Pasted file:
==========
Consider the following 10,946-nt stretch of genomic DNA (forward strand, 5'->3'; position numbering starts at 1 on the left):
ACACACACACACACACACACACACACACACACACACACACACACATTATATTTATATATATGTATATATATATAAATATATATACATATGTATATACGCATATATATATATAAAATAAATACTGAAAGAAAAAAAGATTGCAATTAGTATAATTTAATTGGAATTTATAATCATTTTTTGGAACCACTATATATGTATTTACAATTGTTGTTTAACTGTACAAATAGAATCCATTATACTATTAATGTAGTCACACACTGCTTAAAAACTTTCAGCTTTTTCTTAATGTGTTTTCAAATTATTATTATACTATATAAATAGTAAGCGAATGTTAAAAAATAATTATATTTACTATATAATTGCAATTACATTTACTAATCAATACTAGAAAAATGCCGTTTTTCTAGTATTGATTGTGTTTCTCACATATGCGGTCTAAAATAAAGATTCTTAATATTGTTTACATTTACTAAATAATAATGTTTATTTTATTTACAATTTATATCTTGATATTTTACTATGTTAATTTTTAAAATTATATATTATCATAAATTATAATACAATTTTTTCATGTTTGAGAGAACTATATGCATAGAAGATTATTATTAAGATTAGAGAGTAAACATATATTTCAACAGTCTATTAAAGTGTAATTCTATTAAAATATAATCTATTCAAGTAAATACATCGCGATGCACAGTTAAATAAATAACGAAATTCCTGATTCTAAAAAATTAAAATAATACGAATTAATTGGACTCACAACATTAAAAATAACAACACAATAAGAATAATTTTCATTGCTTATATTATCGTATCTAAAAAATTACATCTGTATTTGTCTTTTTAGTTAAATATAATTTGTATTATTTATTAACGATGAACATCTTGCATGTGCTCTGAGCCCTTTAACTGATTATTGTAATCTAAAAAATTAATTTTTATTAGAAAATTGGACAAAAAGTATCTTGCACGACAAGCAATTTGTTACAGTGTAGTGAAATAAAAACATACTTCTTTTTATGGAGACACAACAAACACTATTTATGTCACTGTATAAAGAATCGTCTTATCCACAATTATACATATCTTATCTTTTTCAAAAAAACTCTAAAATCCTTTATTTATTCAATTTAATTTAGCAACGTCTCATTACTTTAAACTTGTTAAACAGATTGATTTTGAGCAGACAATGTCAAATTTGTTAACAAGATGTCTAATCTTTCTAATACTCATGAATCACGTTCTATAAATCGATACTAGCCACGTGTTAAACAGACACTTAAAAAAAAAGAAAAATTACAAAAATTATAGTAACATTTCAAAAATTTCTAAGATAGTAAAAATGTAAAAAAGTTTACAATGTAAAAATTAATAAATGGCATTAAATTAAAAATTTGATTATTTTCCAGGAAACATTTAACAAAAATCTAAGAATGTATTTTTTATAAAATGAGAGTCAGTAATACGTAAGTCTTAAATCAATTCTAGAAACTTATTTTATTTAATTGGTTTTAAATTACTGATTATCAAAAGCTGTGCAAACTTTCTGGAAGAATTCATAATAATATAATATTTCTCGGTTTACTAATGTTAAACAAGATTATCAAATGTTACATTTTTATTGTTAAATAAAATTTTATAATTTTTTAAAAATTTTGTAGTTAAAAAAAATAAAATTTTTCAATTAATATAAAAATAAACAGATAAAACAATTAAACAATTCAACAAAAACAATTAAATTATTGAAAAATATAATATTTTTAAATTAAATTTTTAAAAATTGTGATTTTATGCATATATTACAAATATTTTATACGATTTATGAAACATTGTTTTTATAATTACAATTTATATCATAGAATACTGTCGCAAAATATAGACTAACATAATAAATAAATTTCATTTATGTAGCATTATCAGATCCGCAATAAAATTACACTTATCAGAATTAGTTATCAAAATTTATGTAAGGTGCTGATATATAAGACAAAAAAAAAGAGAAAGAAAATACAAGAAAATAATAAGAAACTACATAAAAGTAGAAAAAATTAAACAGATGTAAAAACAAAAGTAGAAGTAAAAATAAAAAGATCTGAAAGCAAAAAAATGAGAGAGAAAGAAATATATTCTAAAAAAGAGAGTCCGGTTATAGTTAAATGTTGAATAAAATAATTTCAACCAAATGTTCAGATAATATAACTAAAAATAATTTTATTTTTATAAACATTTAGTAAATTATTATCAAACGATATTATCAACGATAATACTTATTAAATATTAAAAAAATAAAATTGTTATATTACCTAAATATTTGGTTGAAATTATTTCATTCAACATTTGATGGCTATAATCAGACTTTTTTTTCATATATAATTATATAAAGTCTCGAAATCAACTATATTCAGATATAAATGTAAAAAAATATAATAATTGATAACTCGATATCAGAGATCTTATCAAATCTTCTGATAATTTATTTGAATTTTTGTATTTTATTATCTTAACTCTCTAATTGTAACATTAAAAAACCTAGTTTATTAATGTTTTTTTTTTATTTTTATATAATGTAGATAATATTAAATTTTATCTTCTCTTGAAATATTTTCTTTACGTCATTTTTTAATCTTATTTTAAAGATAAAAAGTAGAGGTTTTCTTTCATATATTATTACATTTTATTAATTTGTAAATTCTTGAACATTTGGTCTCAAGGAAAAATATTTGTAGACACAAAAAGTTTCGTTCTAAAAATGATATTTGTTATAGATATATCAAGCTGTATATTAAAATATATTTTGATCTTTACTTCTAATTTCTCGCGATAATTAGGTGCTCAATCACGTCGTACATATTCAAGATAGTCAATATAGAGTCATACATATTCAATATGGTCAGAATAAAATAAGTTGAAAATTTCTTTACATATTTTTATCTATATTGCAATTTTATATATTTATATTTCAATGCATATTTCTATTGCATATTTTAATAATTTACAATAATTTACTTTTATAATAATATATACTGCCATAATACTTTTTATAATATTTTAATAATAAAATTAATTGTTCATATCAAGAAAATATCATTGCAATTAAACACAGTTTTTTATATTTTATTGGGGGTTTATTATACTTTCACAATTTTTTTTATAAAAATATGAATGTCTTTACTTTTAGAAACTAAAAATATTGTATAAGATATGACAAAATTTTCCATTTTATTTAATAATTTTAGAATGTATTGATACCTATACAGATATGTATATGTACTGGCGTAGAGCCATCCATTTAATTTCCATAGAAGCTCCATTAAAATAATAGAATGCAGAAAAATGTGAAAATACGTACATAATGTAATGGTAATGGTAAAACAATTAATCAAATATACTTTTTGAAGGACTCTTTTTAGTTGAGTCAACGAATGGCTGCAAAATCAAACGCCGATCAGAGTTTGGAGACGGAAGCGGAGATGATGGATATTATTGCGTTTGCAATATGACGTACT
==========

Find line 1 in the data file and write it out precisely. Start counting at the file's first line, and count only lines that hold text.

Consider the following 10,946-nt stretch of genomic DNA (forward strand, 5'->3'; position numbering starts at 1 on the left):